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Description This application claims the benefit of U.S. Provisional Application No. 60/169,310, filed Dec. 7, 1999. The invention relates to computer graphics simulation and animation, and more particularly, to a method and apparatus for efficiently compressing and decompressing 3D transformation data to conserve storage space. Many of us have seen films containing remarkably realistic dinosaurs, aliens, animated toys and other fanciful creatures. Such animations are made possible by 3D computer graphics. A computer is used to model objects in three dimensions, and to display them on a computer screen. An artist can completely specify how each object will look as well as how it will change in appearance over time. The computer takes care of performing the many millions of tasks required to make sure that each part of the moving image is colored just right based on distance from the viewer, the direction in which light strikes the object, the object's surface texture, and many other factors. Because of the complexity of the 3D graphics generation process, just a few years ago computer-generated three-dimensional graphics was mostly limited to expensive specialized flight simulators, graphics workstations or supercomputers. The public saw the results of computer generated 3D graphics in movies and advertisements, but never actually interacted with computer systems doing the graphics generation. All that has changed with the availability of relatively inexpensive 3D graphics platforms such as the Nintendo 64®, the Sony Playstation® and various 3D graphics cards available for personal computers. It is now possible to produce exciting real time interactive 3D animations and simulations interactively in real time on relatively inexpensive computer graphics systems in your home or office. Good quality computer animations are often based on complicated models with articulated structures and sophisticated motions. For example, such computer simulation and video game three dimensional articulated objects are often modeled as a hierarchical system of N nodes, where each node represents a jointed part of the object (for example, an arm, a leg or a head of a human). Motions such as standing, walking, running, or using a weapon are specified to the articulated system by defining a set of animations represented by sequence of transformations. Because it is computationally intensive to compute such transformations in real time, they are usually computed ahead of time and then stored in the computer graphic systems memory so the system can simply read and use them as needed. When the video game player runs the animation, the computer graphics system reads the precomputed transformations from memory and applies them to change the position, orientation and/or size of the objects on the screen in real time. Especially in resource-constrained computing environments such as inexpensive home video game and personal computer systems, character animations in three dimensional computer simulations and video games heavily rely on a large number of such precomputed, prestored 3D transformations. For example, a relatively complex animation may contain tens of thousands of pre-constructed transformations. The large memory space required to store the transformation data has become one of major hurdles limiting the complexity of character animations with realistic motions in computer video games. Consider, for example, an animation in which a preconstructed transformation matrix is defined to update each node each frame. As one example, a human body can be modeled using 14 articulated nodes. If 10 animated motions are define for it, each animation takes 2 seconds to finish and the computer generates 30 images per second, the memory space required for storing the transformation data (e.g., in the form of 4×4 real number matrices) would be over one megabyte. A sophisticated application usually has more than one animated characters, which dramatically multiplies the number of matrices and the associated memory space required to store all this transformation data. It is generally known to use data compression and decompression to reduce the size of computer data. Such compression/decompression relies on redundancy within the data itself. The compression process encodes the data prior to storage. Then, when the data is read from storage, decompression decodes the data and recovers the data in its original form. However, further improvements for efficiently compressing and decompressing transformation matrix data are needed and desirable. We have developed a compression/decompression technique particularly suited for compressing and decompressing the mathematical descriptions (i.e., 4×4 real number matrices) computer graphics systems use to represent object transformations. The present invention reduces the space complexity required by a transformation matrix by providing an efficient compression algorithm so the transformation data occupies substantially less storage room in computer or video game devices. Although the invention has a special advantage when used for 4×4 arrays for three-dimensional homogenous transformation data in 3D graphics, the general concept is mathematically applicable to any arbitrary M×N matrix. Briefly, we compress the transformation data off-line and decompress it when loading it from the storage media to the graphics system memory. In accordance with one aspect of a non-limiting exemplary embodiment of the invention, we replace the entire transformation matrix structure with a compact bitmap structure including a small number of bits for each matrix element. Since a homogeneous 3D transformation matrix contains some 0's and 1's, we can eliminate the storage room for those 0's and 1's in the compressed data by using the separate bitmap table to keep information on their locations. The encoding of such 0 and 1 integer values as bit values effectively bypasses the penchant of many compilers to compile all numerical values as double-precision floating point numbers—thus conserving a significant amount of storage space. In addition, based on the fact that most video game processors and display hardware are constrained by their resolutions and an original transformation matrix often stores data that is more accurate than necessary, we convert some real numbers in the matrix into integers by scaling them by a constant when the compression takes place (integers can typically be stored in one-half to one-quarter the size of floating-point numerical values). One approach is to scale numbers within the range of −1 and 1 so that only some least-significant decimal digits of the numbers will be lost when decompressing the data. In the preferred embodiment, all numbers within the scale range [−1, 1] are processed by their absolute value and a separate table is used to keep the sign of scaled values. In certain circumstances, more than one scale factors can be used for the same set of data to provide different levels of accuracy and save more space. Truncation resulting from this type of floating-to-fixed point conversion may be negligible depending on the resolution of the 3D computer graphics platform. Exemplary non-limiting embodiments of the present invention thus provides a compression/decompression technique that compensates for the behavior of commonly used compilers (which tend to try to treat all numbers as double precision floating point values unless declared differently) and commonly used programming techniques (which may not declare all numbers and variables appropriately to maximize storage space savings) while also taking advantage of the high incidence of integer 0, integer 1 and fractional signed values commonly found in homogenous 3D transformation matrices commonly used for 3D graphics animation and simulation. While the present invention is particularly adapted for use with such 3D transformation matrices, the techniques of the present invention are useful with any M×N matrix. These and other features and advantages provided by the present invention will be better and more completely understood by referring to the following detailed description of preferred embodiments in conjunction with the drawings of which: FIG. 1 shows an example video game system the preferred embodiment's matrix compression and decompression invention can be used in conjunction with; FIG. 2 shows an example overall compression and decompression process provided by a preferred embodiment of the invention; FIG. 2A shows example storage medium contents; FIG. 3 is a flowchart of an example compression process; FIG. 4 schematically illustrates an example transformation matrix; and FIG. 5 is a flowchart of an example decompression process. FIG. 1 shows an example real time 3-D computer graphics display system FIG. 2 shows that the preferred embodiment of our invention performs a compression process The preferred embodiment of our invention also provides a corresponding decompression process As shown in FIG. 2, the compressed data a bitMap table a signMap table a dataMap table The usage of these various tables bitMap table signMap table dataMap Example Compression Process FIG. 3 is a flowchart of compression process 1) elimination of 0 and 1 integer values (blocks 2.) truncation/scaling of certain non-integer values (blocks To better understand this compression process elements a f, k and p (shaded portion elements m, n and o (portion elements b, c and g (portion elements d, h and l (portion Since a homogeneous transformation matrix generally contains some 0's and 1's, we can eliminate the storage room for those 0's and 1's in the compressed data and instead using the more compact bitMap table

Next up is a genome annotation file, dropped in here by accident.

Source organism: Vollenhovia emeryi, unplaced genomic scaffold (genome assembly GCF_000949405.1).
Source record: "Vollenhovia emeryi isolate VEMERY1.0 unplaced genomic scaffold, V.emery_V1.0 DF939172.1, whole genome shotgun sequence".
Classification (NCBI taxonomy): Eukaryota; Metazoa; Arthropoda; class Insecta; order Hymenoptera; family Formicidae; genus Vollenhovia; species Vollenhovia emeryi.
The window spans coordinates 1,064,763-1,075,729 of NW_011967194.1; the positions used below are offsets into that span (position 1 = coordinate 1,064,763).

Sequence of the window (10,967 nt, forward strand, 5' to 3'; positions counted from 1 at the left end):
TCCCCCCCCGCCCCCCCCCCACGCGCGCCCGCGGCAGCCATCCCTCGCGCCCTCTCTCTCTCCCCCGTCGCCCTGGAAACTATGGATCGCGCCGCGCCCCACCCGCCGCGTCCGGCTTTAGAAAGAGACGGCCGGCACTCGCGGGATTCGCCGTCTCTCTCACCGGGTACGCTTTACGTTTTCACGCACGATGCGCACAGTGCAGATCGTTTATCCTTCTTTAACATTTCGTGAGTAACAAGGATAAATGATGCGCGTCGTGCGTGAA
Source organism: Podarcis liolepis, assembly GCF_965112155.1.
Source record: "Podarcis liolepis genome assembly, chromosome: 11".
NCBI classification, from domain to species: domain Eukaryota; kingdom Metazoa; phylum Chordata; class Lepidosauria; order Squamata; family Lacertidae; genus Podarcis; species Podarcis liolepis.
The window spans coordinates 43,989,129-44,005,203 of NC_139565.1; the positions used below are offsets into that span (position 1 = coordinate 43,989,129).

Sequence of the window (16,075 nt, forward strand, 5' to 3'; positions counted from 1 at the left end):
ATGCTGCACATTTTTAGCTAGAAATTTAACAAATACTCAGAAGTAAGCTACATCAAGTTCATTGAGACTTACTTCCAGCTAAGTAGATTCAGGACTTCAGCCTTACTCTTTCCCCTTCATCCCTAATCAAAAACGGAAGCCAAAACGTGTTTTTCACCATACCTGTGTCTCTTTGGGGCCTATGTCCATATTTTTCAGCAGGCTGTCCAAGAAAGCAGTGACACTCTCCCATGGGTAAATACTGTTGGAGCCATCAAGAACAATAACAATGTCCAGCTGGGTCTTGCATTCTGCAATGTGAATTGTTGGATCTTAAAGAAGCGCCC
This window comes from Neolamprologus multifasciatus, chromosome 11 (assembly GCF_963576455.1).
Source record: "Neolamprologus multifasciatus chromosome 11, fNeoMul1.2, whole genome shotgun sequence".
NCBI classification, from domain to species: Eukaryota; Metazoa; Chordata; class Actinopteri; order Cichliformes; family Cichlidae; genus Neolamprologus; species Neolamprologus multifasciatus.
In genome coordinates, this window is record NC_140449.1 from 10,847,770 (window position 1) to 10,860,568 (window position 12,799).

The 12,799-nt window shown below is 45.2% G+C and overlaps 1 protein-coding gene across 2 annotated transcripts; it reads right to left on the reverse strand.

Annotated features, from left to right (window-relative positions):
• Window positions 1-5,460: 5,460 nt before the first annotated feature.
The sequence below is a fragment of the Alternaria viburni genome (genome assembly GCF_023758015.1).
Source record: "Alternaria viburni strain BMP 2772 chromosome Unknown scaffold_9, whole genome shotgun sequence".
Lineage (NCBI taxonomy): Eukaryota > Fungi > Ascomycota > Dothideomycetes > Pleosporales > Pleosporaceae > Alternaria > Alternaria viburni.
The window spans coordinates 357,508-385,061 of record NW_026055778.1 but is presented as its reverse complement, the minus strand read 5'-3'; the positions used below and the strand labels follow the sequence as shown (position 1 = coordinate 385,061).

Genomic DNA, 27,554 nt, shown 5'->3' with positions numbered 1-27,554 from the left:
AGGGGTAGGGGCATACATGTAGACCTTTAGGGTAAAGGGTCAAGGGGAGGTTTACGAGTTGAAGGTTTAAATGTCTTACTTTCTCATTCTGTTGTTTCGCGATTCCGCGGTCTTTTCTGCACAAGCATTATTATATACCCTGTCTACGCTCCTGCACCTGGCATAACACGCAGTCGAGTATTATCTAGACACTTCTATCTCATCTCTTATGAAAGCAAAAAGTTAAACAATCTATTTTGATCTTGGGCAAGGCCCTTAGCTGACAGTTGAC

The use of a bitMap table